Lasting imprint of war


Antti Palola

President of STTK

Antti Palola

I’m a child of spring, and the increase in daylight has always given me strength. I thought at the turn of the year that once days become lighter and longer, spring will bring us back to normal life. I couldn’t have imagined even in my darkest nightmares what this spring would bring in its wake. As the Covid-19 crisis was finally improving, we were faced a month ago with a crisis even more terrible: Russia attacked Ukraine and started a war very close to us.

I was born at the end of the 1950s, so I’ve witnessed in my immediate circle how deep scars a war leaves in people. Because of this I thought that I would be a part of a generation that would never have to experience war. Once there was peace, those who fought in the war had to live with the immense psychological burden which they ultimately took to their grave. It was shocking how they were treated in post-war Finland. Their honour has only been restored in recent years posthumously and by showing respect towards the last veterans alive. I’ve also heard my mother’s stories from the home front where people had to keep on living their everyday lives and continue working under constant fear. The worry about the fate of a spouse, a father or a son fighting somewhere out there was always present.

Until this spring, I had always told my own children that I didn’t believe that we would ever face war or a hostile attack by another country. As many others, I’ve been forced to consider this from a new point of view during the past few weeks, and I’m not at all convinced about this anymore.

I thought that I would be a part of a generation that would never have to experience war.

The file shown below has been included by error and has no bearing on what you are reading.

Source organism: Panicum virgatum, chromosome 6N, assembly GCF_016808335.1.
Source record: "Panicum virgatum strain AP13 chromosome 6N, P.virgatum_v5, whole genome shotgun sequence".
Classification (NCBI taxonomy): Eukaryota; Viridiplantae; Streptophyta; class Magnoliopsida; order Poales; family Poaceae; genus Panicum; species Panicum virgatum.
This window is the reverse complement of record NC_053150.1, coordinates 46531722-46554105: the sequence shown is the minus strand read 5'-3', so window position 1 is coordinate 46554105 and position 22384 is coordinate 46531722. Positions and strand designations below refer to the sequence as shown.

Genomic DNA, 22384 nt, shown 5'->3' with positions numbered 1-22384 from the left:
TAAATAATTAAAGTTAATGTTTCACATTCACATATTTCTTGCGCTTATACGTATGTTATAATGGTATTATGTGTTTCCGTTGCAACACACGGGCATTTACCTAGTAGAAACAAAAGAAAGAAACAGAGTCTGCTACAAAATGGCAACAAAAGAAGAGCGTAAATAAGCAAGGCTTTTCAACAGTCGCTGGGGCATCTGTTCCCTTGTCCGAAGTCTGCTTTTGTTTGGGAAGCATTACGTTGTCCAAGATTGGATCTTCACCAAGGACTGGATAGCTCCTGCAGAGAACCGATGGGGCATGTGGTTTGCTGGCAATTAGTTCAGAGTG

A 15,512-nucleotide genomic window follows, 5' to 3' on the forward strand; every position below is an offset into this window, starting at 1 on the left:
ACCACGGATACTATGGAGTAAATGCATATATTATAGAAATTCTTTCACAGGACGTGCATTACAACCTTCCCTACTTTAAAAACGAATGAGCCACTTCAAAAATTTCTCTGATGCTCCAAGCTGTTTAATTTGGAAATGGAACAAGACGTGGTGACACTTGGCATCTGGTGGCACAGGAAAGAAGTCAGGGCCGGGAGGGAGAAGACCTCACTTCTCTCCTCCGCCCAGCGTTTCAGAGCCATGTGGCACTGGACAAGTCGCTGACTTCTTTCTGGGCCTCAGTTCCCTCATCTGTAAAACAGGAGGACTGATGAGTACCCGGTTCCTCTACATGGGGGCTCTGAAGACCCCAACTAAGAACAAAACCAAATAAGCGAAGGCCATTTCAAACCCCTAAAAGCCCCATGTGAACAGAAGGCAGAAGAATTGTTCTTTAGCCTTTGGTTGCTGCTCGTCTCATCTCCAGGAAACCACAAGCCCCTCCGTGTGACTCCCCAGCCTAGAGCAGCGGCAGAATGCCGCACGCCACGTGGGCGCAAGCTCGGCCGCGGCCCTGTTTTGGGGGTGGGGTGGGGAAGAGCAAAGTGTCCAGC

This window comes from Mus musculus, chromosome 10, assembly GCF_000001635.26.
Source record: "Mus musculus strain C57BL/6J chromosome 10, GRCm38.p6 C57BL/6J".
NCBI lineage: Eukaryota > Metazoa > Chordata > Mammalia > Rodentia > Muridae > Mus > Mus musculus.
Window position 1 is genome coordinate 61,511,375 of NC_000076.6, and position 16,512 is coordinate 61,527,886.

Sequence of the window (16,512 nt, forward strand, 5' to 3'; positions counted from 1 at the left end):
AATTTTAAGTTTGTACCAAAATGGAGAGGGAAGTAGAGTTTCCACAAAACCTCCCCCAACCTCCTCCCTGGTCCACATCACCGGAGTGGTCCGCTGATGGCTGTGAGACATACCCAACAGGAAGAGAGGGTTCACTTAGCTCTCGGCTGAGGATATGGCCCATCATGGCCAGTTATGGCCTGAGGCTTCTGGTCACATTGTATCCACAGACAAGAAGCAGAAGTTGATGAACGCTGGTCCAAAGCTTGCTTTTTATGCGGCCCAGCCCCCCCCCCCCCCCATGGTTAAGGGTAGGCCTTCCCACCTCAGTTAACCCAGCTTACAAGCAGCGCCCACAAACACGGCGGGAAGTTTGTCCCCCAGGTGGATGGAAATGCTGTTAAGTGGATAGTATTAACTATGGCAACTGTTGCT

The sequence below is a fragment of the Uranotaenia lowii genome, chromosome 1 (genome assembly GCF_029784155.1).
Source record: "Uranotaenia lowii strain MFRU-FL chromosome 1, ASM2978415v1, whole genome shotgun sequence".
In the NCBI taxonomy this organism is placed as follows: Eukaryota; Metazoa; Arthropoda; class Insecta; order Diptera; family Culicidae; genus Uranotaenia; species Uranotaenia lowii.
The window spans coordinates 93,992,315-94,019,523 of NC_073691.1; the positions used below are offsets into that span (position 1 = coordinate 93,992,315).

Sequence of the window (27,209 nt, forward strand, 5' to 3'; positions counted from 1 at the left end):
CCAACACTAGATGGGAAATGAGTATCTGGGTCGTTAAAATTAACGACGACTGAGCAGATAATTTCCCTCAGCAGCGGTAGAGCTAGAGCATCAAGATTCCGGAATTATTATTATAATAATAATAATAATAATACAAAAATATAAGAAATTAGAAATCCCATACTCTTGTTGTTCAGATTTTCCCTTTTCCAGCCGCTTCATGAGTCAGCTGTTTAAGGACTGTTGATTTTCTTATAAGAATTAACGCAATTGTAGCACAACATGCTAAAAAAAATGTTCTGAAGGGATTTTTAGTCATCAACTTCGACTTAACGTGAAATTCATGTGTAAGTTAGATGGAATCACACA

I’ve always thought that the European Union is a project aimed at peace. I’ve been of the opinion that the shared economic and political dependence within the EU would be enough to avoid wars. There was a time when I believed that the collapse of the Soviet Union and the fall of the Berlin Wall marked the end of the Cold War that the Second World War had brought in its wake and meant that hostilities in our neighbouring countries were over.

After Russia’s attack, Europe – and Finland with it – is not the same continent it still was a few weeks ago. Everyone will feel the impacts for a long time to come, regardless of how long the war actually is. Day after day and week after week an increasing amount of refugees leave Ukraine behind and head for Europe. Every country in the EU has a duty to help people who are forced to leave their homes and welcome them with open arms as they escape the war. We have to ensure that those arriving at Finland are quickly included in our integration operations and that especially the children coming here get access to early childhood education and basic education.

A significant number of people from Russia and Eastern Europe live, work and study in Finland and visit Finland. They are not to blame for Russia’s attack to Ukraine, and they should not be discriminated against or treated inappropriately. All kinds of hatred and aggression weaken the internal integrity of our society in the midst of a crisis, and we cannot give any room for it. Also in working life and in workplaces, there must be absolute zero tolerance towards racism and hate speech.

Every country in the EU has a duty to help people who are forced to leave their homes and welcome them with open arms as they escape the war.

It must also be ensured that the most vulnerable are not exploited in any way in working life or otherwise. This is a challenge for all of us but especially for the authority responsible for the supervision.

I’ve been asked whether I’m worried about or afraid for Finland’s safety or the safety of the Finnish people due to our unpredictable eastern neighbour. After considering this from different viewpoints, I must say that I’m worried but not afraid. I trust our political leaders and their ability to act in this changed situation.

A war always leaves a lasting imprint but we still need to keep our hopes up. Wars are fought with guns but peace treaties are signed with pencils. Peace will eventually return to Ukraine, and then it will be time to rebuild what has been broken. Before that the entire western world has to continuously strive to minimise the devastation caused by the war, ease the suffering of civilians and find peace as quickly as possible. Hopefully after this war and the devastation caused, the world would finally reach the ultimate wisdom that a war is the most useless thing there is – and no one would start a war ever again.

Antti Palola, Chairman, STTK



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